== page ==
After meeting a few homeless people I decided the first person I wanted to draw was Brian.  Brian is a homeless person who begs for money but also provides a service to shine people’s shoes!

‘People don’t want their shoes shined’

 ‘They’re too embarrassed to have their shoes shined on the street’

As I was sitting there listening to his story I couldn’t help but be totally convinced and saddened by his situation.  From him not having enough money to pay for bond to an apartment to having a heart attack a few months back.

The next day I came back with my drawing equipment to get started.  It’s never easy drawing from life in as busy setting as Pitt st Mall is, I felt like a stranger in my own city busking on the street as I was.

Some funny things happened that made me second guess my whole stance on homelessness as I was drawing Brian the shoe shiner. 15 minutes into the drawing there came a person pushing a $50 into Brian’s top pocket.  I thought to myself “Good for you Brian!”

Then moments later another person generously squeezed $20 into Brian’s hand.  Then came another person with a note in his hand! At the same time Brian gave me a look to see if I was watching.  I thought as if to say ‘that bugger just made more money begging in 20 minutes than I would make in 2 hours working at my previous job!’  All the while I looked into my own donation box to see that I still had the initial loose change I had put In from the beginning.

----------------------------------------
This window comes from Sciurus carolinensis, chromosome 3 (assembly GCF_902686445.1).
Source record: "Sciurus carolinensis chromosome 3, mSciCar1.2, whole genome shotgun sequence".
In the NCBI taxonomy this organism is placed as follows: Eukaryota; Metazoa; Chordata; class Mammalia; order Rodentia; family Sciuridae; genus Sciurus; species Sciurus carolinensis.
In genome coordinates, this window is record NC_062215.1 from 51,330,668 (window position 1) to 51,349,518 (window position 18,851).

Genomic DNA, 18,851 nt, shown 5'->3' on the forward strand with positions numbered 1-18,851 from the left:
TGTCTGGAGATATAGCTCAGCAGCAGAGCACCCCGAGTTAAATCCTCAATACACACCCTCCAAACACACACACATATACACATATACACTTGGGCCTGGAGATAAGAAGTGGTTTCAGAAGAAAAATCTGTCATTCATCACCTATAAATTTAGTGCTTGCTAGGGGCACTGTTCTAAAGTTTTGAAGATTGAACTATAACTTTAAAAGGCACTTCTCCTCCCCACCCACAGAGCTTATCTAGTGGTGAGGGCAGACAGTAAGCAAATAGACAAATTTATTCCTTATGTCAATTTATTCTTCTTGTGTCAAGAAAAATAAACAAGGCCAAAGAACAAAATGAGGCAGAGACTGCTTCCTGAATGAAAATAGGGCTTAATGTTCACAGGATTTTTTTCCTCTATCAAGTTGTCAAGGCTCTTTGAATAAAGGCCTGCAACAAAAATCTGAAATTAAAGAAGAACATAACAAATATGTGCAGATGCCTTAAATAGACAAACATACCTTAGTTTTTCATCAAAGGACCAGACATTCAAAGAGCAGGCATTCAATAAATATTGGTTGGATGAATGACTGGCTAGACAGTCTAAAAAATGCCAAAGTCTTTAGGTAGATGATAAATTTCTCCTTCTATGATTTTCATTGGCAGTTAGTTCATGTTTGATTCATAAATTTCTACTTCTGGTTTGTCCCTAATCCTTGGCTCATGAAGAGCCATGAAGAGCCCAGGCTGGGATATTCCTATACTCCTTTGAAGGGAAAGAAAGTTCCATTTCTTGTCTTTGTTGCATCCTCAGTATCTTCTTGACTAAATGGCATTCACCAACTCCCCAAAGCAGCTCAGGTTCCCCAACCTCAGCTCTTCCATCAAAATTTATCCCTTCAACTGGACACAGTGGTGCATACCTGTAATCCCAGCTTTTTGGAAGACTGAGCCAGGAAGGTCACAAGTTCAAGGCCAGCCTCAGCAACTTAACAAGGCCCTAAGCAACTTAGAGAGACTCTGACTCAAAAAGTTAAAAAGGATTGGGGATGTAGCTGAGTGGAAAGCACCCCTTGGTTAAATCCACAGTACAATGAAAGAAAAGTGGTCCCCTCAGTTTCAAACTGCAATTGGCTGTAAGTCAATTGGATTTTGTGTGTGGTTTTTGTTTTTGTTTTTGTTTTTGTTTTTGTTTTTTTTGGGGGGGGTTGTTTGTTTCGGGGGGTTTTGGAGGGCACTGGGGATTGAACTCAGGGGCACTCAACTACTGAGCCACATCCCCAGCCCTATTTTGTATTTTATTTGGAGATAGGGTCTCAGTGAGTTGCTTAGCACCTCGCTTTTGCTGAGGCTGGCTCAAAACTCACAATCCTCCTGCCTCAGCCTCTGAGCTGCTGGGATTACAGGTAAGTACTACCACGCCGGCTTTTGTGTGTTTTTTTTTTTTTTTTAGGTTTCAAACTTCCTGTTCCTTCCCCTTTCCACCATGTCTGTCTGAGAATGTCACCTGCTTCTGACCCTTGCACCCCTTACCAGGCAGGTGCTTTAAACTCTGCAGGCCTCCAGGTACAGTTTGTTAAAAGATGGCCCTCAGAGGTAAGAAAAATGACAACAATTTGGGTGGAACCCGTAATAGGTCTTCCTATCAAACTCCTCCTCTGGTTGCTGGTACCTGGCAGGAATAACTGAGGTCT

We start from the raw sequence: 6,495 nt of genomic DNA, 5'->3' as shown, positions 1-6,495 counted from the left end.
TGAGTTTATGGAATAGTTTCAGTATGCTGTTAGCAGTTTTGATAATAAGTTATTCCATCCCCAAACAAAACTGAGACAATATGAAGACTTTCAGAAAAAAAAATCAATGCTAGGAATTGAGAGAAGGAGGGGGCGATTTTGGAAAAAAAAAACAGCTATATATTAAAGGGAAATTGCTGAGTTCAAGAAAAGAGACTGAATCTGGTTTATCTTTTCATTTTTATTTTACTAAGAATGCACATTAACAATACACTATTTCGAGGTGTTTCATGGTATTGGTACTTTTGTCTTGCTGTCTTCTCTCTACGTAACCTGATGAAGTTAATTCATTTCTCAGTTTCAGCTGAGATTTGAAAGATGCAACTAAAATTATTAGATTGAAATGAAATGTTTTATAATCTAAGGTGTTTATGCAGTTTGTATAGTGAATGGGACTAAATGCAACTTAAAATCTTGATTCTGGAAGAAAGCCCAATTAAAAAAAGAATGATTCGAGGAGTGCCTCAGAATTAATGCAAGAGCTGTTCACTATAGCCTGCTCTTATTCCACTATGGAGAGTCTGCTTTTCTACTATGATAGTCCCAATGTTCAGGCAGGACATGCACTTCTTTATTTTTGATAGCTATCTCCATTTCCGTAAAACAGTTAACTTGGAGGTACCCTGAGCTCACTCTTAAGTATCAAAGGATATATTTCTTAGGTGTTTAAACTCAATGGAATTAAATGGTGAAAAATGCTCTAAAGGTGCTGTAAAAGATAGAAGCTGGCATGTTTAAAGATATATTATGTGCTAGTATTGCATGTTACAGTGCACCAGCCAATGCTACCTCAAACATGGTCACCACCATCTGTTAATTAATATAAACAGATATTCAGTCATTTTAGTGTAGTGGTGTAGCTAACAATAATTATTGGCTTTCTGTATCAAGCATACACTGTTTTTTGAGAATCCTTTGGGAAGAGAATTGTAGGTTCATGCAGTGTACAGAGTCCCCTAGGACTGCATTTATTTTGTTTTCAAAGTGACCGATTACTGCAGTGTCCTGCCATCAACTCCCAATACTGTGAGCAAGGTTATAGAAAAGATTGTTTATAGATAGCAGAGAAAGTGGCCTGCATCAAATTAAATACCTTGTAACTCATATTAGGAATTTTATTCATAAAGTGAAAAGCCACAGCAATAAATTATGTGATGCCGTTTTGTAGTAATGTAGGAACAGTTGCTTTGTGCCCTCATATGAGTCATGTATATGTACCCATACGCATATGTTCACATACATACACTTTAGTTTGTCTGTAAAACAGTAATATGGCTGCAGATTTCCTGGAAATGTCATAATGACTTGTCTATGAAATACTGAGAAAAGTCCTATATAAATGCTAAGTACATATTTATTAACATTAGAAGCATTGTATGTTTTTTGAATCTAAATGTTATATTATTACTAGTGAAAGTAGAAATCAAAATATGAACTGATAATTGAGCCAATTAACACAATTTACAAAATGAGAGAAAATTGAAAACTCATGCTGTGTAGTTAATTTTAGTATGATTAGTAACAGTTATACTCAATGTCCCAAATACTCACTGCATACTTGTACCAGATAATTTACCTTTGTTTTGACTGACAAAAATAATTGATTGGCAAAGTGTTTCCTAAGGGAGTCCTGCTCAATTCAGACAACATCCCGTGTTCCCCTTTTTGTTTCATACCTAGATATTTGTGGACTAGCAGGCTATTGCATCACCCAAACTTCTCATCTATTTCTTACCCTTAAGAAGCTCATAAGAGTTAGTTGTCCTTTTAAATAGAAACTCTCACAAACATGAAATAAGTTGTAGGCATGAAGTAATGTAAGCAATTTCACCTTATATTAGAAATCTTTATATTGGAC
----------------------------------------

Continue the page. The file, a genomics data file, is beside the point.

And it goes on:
‘You know he’s not really homeless’ a man said kneeling down beside my easel.  His pet dog beside him.

‘What do you mean he’s not homeless, look at him!’ I said sounding quite presumptuous trusting in my stereotype of what a homeless person should look like.

‘He has a home, and clean clothes.  he dresses like that just to fool people’

‘How do you know?’ 

‘Because I’m homeless’ the man said at this point dropping coins into my donation box, and also the first person to do so I might add.

‘How do I know you’re not bull-shitting like you say he is?’

‘I can show you where I stay in the park, and introduce you to a whole lot of other homeless people’

So now I’m thinking there may be a 4th type of homeless person. The one that isn’t really homeless.

I finished a rough sketch of Brian just as the security guard informed me that I was on private property and directed me to public grounds.

Now you may ask,  Is Brian homeless? Do I still want to help the homeless?  I’m not sure…  but all I know is that I still want to draw and paint and help people in genuine need of it.